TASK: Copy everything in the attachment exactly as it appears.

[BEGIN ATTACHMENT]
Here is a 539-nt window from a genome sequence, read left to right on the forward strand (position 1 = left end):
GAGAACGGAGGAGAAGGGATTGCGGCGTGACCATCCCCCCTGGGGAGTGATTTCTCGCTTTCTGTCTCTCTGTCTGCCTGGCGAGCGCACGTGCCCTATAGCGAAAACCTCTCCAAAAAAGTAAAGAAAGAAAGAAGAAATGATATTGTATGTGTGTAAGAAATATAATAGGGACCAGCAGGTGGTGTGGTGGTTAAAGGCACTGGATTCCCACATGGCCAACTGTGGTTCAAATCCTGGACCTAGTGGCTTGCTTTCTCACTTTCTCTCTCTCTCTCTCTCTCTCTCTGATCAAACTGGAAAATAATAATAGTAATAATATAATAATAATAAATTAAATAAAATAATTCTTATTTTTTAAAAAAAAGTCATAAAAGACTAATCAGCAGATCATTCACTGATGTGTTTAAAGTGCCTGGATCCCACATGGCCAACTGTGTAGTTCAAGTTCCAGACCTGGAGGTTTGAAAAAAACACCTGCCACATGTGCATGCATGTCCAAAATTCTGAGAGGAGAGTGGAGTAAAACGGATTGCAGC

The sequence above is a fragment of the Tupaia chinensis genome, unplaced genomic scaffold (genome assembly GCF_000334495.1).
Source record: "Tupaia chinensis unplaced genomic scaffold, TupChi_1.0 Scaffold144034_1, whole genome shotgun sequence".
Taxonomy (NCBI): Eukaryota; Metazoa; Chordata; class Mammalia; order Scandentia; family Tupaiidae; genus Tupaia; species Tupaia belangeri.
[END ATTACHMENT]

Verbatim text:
Here is a 539-nt window from a genome sequence, read left to right on the forward strand (position 1 = left end):
GAGAACGGAGGAGAAGGGATTGCGGCGTGACCATCCCCCCTGGGGAGTGATTTCTCGCTTTCTGTCTCTCTGTCTGCCTGGCGAGCGCACGTGCCCTATAGCGAAAACCTCTCCAAAAAAGTAAAGAAAGAAAGAAGAAATGATATTGTATGTGTGTAAGAAATATAATAGGGACCAGCAGGTGGTGTGGTGGTTAAAGGCACTGGATTCCCACATGGCCAACTGTGGTTCAAATCCTGGACCTAGTGGCTTGCTTTCTCACTTTCTCTCTCTCTCTCTCTCTCTCTCTGATCAAACTGGAAAATAATAATAGTAATAATATAATAATAATAAATTAAATAAAATAATTCTTATTTTTTAAAAAAAAGTCATAAAAGACTAATCAGCAGATCATTCACTGATGTGTTTAAAGTGCCTGGATCCCACATGGCCAACTGTGTAGTTCAAGTTCCAGACCTGGAGGTTTGAAAAAAACACCTGCCACATGTGCATGCATGTCCAAAATTCTGAGAGGAGAGTGGAGTAAAACGGATTGCAGC

The sequence above is a fragment of the Tupaia chinensis genome, unplaced genomic scaffold (genome assembly GCF_000334495.1).
Source record: "Tupaia chinensis unplaced genomic scaffold, TupChi_1.0 Scaffold144034_1, whole genome shotgun sequence".
Taxonomy (NCBI): Eukaryota; Metazoa; Chordata; class Mammalia; order Scandentia; family Tupaiidae; genus Tupaia; species Tupaia belangeri.